This coverage is also referred to as “additional living expenses” and covers the cost of hotel stays, meals and other expenses related to being unable to live in your home due to a wildfire. California residents with loss-of-use coverage can make claims with their providers if authorities require them to evacuate, even if the fire never reaches their home. Loss-of-use policy limits vary depending on the set percentage of dwelling coverage your insurer uses to determine coverage amounts. These limits can be increased as needed by the policyholder.

Does Condo Insurance Cover Wildfires?

In most cases, condo insurance policies will cover wildfire damage caused to the interior walls of your living space. The exterior of the condo should be covered by your homeowners association’s master policy. Each condo insurance policy has different coverage options available that can help policyholders afford the cost to replace, repair, or rebuild personal property damaged in a wildfire event.

Interior walls coverage

Depending on the type of master policy your HOA has in place, coverage may be provided for specific items inside your condo. An “all-in” master policy provides coverage for things like appliances, carpets, electrica, and plumbing while a “bare walls” policy, nothing inside the unit’s walls will be covered.

With interior walls coverage, you will likely be able to use your policy to pay for the cost to repair or replace damaged items within the walls of your condo that would not be covered through the HOA master policy. For example, if your HOA has a bare walls policy, it would not cover the cost to replace kitchen countertops damaged in a wildfire. With interior walls coverage, you would be able to recoup the cost to replace these items.

Personal property coverage

Just like with a homeowners insurance policy, personal property coverage allows condo owners to recover the cost for replacing personal items like electronics, furniture, appliances and jewelry. Coverage limits are set by the policyholder at a set dollar amount.

Your HOA master policy will not cover your personal property, even if it is an all-in policy. Review your current coverage with your condo insurance provider to ensure you have enough coverage for your belongings.

Additional living expenses coverage

As with homeowners insurance, this option covers any expenses incurred as a result of being displaced from your condo due to a wildfire event. Expenses like hotel stays, restaurant bills, pet boarding and laundry services can all be covered by your insurance provider if you have elected additional living expenses coverage. Californians who have been asked to evacuate can submit a claim, even if the fire never reaches their condo.

How do you get insurance in common wildfire areas?

As mentioned, some insurers may deny coverage or discontinue coverage for homeowners living in high-risk areas for wildfires. This is especially common in certain areas of California, such as Los Angeles, San Diego, and Sacramento. If this happens, there are a few routes that homeowners can take to obtain coverage.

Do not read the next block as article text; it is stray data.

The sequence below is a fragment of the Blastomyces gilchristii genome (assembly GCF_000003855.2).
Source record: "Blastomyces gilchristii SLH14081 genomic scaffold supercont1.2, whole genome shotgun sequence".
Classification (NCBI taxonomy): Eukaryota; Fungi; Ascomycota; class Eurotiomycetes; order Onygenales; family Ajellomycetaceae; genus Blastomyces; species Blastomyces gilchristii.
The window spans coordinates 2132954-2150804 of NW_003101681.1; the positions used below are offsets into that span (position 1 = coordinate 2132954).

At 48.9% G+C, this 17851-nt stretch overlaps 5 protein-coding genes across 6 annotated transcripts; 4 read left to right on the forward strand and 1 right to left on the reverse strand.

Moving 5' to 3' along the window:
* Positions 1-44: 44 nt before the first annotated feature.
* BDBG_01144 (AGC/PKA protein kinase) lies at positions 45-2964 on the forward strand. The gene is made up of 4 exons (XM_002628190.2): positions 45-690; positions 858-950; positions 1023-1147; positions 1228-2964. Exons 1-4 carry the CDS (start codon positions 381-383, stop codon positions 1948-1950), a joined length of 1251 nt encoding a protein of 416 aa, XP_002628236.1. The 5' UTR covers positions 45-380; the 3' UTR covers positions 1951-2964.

The FAIR Plan

The Fair Access to Insurance Requirements (FAIR) Plan is a state-mandated program that offers access to insurance products for individuals living in wildfire-prone areas of California. State residents can apply for the plan if they own property in California and meet certain building requirements.

While the FAIR Plan provides coverage solutions for high-risk homes, residents may want to thoroughly exhaust the options available through the voluntary market. Not only are FAIR Plans more expensive, but they offer fewer coverage options and lower policy limits. For instance, the California FAIR Plan does not currently offer personal property or replacement cost dwelling coverages. Additionally, the plan will not cover:

  • Houses with existing damage that have no repair plans
  • Long-term vacant or unoccupied homes
  • Properties used for federally illicit means, such as growing marijuana

Surplus or excess line carrier

In addition to the California FAIR Plan, residents may be able to obtain homeowners insurance through a surplus or excess line carrier. These insurers provide coverage for homes that carriers through the standard marketplace won’t take on as clients. Surplus lines do not abide by the same state regulations that standard carriers do, making them more expensive than the average homeowners insurance policy.

Premier carrier

If your home is situated in a high-risk wildfire area in California and you’ve been dropped by your standard provider, you might be able to find coverage through a more expensive premier carrier. The following outlines some of the more popular premier carriers and their premium cost, benefits and eligibility requirements for California residents: